Hunter-gatherer societies on the Iberian Peninsula were making sophisticated baskets with decorative geometric patterns 9,500 years ago, more than 2,000 years earlier than previously thought, researchers in Spain have reported.
The researchers also said that sandals that were found in the same cave as the baskets represent the “earliest and most diverse set of plant-based footwear documented in the prehistory of Europe.”
Francisco Martínez-Sevilla, a researcher of prehistory at the University of Alcalá and the lead author of a paper outlining the findings that was published this week in Science Advances, explained that carbon-14 dating tests had been carried out on 76 objects that were found by 19th-century miners in the Cueva de los Murciélagos, a cave in southern Spain.
The objects, including Europe’s oldest pair of sandals, a wooden stick and mace and exquisitely crafted baskets woven from reed and esparto, were previously believed to have been made by Neolithic farmers.
But the carbon-14 testing carried out by Dr. Martinez-Sevilla’s research group, which has recently excavated human remains in the cave, showed that the best-preserved baskets were, in fact, crafted by hunter-gatherer communities in the Mesolithic era, 9,500 years ago. Some show signs of sophisticated craftsmanship, with decorative, dyed geometric patterns, and were previously attributed to the Neolithic period, which came more than 2,000 years later.
“My first reaction was, ‘Oh my God, that is not possible,’” Dr. Martinez-Sevilla said in a telephone interview, explaining how the discovery suggested that Mesolithic societies may have been more complex than previously imagined. “When we realized the magnitude of the findings, we published the paper with all the analysis in less than a year.”
In a statement about the findings, Dr. Martínez-Sevilla added, “The quality and technological complexity of the basketry makes us question the simplistic assumptions we have about human communities prior to the arrival of agriculture in southern Europe.”
Katina Lillios, an anthropological archaeologist at the University of Iowa, who was not involved in the study, said the research “expands our understanding of the technologies of foraging peoples at the time.”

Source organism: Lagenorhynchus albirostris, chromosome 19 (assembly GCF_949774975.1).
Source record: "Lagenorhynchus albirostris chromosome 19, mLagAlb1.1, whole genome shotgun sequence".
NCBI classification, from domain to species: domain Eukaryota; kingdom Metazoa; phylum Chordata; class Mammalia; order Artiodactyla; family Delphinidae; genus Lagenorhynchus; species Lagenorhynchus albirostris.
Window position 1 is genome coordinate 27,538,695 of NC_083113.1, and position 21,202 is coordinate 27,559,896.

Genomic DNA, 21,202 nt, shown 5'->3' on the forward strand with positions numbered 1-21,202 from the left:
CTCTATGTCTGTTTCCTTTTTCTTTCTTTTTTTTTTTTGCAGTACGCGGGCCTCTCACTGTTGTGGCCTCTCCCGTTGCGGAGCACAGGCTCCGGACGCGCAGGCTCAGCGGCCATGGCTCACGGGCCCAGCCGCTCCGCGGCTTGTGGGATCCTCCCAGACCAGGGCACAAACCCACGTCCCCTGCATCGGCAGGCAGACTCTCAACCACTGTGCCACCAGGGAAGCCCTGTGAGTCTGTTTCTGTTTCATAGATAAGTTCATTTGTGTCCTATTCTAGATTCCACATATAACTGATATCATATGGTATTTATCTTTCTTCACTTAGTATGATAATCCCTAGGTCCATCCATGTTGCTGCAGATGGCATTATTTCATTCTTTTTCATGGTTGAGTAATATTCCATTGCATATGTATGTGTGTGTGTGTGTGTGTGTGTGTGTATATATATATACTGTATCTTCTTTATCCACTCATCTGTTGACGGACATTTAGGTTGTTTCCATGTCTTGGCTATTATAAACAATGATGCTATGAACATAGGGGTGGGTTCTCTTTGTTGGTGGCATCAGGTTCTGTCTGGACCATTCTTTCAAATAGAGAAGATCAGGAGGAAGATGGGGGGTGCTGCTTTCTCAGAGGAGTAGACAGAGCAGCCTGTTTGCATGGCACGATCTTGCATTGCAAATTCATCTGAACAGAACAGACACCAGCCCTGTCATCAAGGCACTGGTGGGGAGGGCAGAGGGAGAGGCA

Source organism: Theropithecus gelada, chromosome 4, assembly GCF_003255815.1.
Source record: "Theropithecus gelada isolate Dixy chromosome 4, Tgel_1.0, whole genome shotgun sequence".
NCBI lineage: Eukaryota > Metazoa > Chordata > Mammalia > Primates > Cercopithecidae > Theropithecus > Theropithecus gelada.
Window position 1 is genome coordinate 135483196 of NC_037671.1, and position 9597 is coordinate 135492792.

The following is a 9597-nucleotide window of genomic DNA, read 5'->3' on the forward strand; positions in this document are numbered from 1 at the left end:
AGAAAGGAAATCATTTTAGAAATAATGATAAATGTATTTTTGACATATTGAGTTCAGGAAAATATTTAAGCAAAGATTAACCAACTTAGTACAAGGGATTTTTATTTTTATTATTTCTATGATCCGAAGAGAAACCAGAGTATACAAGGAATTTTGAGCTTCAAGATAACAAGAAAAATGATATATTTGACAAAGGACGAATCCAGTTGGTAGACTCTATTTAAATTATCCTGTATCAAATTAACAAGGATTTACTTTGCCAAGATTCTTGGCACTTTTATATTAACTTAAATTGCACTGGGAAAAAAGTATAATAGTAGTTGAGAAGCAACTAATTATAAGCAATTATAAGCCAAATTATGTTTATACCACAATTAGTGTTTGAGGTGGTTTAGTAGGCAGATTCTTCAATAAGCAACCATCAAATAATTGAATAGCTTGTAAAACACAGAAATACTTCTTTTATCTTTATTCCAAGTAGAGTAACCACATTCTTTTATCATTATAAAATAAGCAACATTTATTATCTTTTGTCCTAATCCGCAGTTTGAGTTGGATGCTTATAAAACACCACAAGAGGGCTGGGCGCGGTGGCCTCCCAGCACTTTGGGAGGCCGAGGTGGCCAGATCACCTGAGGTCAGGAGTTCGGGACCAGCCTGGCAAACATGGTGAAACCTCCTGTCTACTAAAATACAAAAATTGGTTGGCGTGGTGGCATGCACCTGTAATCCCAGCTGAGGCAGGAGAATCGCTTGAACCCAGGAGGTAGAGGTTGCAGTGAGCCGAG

“Being able to trace changes over time in the form and techniques of plant-based technologies is also quite important, especially given how rarely plant-based artifacts are preserved,” Professor Lillios said in an email.
The study said the items found in the cave had been preserved over thousands of years because of the lack of humidity in the area combined with the wind that circulated inside, which kept the cave cool and dry, preventing the spread of bacteria.
“The preservation at the site of Cueva de los Murciélagos is truly remarkable,” Professor Lillios said, “and it is great to see that archaeologists have been able to date a larger sample of the plant-based artifacts found there.”
The research on the artifacts from the Cueva de los Murciélagos, which means cave of the bats, revealed human hair embedded within the fibers of the Mesolithic baskets. “Hair has never been found from this period,” Dr. Martinez- Sevilla said.
Dr. Martínez-Sevilla’s group now hopes to carry out carbon-14 testing on the human remains excavated in the cave, some of which may also be from the Mesolithic era.
Ruth Maícas Ramos, who is a curator at the National Museum of Archaeology in Madrid, which houses much of the collection, and who is an author of the paper published this week, pointed out that when a pioneering 19th-century archaeologist, Manuel de Gongora, published his findings about the miners’ discovery in 1868, “no one believed at the time they were so ancient” because they were so well-preserved and made with materials and weaving techniques still in use.
In fact, Ms. Maícas Ramos added, “the sandals are not dissimilar to modern-day espadrilles.”
Michael Levenson contributed reporting.